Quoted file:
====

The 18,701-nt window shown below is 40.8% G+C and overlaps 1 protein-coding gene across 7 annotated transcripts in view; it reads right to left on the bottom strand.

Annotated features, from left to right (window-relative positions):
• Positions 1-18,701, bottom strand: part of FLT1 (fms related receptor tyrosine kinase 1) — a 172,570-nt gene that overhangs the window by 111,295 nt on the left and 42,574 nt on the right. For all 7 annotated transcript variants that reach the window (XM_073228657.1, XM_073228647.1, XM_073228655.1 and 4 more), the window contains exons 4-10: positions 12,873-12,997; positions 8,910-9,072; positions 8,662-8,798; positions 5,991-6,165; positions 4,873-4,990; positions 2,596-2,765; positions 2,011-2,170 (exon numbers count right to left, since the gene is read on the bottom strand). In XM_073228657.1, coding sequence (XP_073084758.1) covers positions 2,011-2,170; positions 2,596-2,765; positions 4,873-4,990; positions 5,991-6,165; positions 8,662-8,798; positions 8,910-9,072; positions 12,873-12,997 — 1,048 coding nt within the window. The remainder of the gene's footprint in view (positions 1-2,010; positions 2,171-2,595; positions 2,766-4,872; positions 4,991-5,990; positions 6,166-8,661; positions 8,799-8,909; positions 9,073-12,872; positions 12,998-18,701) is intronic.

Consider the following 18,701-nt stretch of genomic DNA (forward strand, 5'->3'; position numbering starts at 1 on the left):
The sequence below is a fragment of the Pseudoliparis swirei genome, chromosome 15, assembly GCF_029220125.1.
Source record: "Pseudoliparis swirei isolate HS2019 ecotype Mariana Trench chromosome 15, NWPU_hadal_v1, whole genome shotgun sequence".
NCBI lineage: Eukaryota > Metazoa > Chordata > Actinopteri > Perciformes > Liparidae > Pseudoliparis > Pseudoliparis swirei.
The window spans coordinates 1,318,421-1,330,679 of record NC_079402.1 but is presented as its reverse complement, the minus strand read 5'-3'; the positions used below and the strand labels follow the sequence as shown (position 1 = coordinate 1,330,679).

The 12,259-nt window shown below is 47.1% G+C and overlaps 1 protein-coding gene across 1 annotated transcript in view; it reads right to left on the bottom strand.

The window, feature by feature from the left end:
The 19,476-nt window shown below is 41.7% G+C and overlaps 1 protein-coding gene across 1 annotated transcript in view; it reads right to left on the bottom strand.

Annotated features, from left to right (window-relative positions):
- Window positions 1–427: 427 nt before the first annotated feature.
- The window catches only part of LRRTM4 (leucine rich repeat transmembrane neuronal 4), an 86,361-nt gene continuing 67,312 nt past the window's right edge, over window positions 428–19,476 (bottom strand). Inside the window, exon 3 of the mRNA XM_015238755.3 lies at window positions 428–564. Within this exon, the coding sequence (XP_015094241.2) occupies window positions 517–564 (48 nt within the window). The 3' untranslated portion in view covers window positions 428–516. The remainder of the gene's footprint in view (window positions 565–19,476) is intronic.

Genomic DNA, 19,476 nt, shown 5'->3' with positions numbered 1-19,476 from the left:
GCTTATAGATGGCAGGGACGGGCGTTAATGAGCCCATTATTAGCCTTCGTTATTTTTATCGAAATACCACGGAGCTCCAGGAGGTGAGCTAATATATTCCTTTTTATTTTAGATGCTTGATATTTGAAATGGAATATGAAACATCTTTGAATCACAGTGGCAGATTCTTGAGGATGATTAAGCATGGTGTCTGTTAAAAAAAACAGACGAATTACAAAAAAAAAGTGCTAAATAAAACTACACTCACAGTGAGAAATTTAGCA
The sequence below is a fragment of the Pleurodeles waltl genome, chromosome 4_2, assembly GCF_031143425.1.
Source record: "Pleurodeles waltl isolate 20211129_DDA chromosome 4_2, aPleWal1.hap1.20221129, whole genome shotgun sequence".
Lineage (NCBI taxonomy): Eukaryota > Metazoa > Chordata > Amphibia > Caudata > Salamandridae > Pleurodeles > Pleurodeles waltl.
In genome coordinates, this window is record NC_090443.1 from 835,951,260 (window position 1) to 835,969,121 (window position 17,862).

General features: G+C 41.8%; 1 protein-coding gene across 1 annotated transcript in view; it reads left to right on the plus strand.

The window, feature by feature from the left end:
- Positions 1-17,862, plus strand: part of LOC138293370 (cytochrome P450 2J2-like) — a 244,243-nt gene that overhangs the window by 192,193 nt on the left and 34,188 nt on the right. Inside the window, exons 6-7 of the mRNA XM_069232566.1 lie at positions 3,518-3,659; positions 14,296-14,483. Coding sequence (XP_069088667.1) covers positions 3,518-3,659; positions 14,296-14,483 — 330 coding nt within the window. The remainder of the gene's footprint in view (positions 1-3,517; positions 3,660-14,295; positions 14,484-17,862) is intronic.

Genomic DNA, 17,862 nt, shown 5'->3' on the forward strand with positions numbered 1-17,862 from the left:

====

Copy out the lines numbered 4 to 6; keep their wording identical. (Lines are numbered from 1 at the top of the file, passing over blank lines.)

Consider the following 18,701-nt stretch of genomic DNA (forward strand, 5'->3'; position numbering starts at 1 on the left):
The sequence below is a fragment of the Pseudoliparis swirei genome, chromosome 15, assembly GCF_029220125.1.
Source record: "Pseudoliparis swirei isolate HS2019 ecotype Mariana Trench chromosome 15, NWPU_hadal_v1, whole genome shotgun sequence".